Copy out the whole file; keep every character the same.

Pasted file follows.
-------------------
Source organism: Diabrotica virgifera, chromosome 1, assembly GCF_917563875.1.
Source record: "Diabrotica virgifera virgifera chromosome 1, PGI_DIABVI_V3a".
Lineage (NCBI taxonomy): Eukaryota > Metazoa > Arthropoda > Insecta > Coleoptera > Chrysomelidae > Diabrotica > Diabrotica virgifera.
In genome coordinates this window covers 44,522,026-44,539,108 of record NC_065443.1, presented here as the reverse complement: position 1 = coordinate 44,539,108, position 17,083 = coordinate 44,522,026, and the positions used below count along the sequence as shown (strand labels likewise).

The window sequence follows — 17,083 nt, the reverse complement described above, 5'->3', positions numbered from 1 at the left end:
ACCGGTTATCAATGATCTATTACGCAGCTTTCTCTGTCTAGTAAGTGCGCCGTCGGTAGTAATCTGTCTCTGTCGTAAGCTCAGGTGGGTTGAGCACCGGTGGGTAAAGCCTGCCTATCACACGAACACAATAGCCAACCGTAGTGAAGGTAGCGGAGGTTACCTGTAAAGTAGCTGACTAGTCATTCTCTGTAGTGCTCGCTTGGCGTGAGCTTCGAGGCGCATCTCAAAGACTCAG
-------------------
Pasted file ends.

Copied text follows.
Source organism: Diabrotica virgifera, chromosome 1, assembly GCF_917563875.1.
Source record: "Diabrotica virgifera virgifera chromosome 1, PGI_DIABVI_V3a".
Lineage (NCBI taxonomy): Eukaryota > Metazoa > Arthropoda > Insecta > Coleoptera > Chrysomelidae > Diabrotica > Diabrotica virgifera.
In genome coordinates this window covers 44,522,026-44,539,108 of record NC_065443.1, presented here as the reverse complement: position 1 = coordinate 44,539,108, position 17,083 = coordinate 44,522,026, and the positions used below count along the sequence as shown (strand labels likewise).

The window sequence follows — 17,083 nt, the reverse complement described above, 5'->3', positions numbered from 1 at the left end:
ACCGGTTATCAATGATCTATTACGCAGCTTTCTCTGTCTAGTAAGTGCGCCGTCGGTAGTAATCTGTCTCTGTCGTAAGCTCAGGTGGGTTGAGCACCGGTGGGTAAAGCCTGCCTATCACACGAACACAATAGCCAACCGTAGTGAAGGTAGCGGAGGTTACCTGTAAAGTAGCTGACTAGTCATTCTCTGTAGTGCTCGCTTGGCGTGAGCTTCGAGGCGCATCTCAAAGACTCAG